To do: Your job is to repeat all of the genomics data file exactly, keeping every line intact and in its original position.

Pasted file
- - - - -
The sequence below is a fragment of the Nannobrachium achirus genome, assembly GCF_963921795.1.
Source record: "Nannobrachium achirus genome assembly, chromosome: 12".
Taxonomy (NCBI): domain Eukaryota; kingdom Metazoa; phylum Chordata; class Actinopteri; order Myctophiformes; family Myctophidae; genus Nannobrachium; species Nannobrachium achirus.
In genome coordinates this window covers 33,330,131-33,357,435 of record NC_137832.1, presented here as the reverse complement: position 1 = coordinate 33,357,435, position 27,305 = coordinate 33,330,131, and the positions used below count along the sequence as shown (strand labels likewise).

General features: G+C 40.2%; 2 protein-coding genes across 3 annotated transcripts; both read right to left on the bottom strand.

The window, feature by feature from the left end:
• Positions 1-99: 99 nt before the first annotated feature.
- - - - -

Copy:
The sequence below is a fragment of the Nannobrachium achirus genome, assembly GCF_963921795.1.
Source record: "Nannobrachium achirus genome assembly, chromosome: 12".
Taxonomy (NCBI): domain Eukaryota; kingdom Metazoa; phylum Chordata; class Actinopteri; order Myctophiformes; family Myctophidae; genus Nannobrachium; species Nannobrachium achirus.
In genome coordinates this window covers 33,330,131-33,357,435 of record NC_137832.1, presented here as the reverse complement: position 1 = coordinate 33,357,435, position 27,305 = coordinate 33,330,131, and the positions used below count along the sequence as shown (strand labels likewise).

General features: G+C 40.2%; 2 protein-coding genes across 3 annotated transcripts; both read right to left on the bottom strand.

The window, feature by feature from the left end:
• Positions 1-99: 99 nt before the first annotated feature.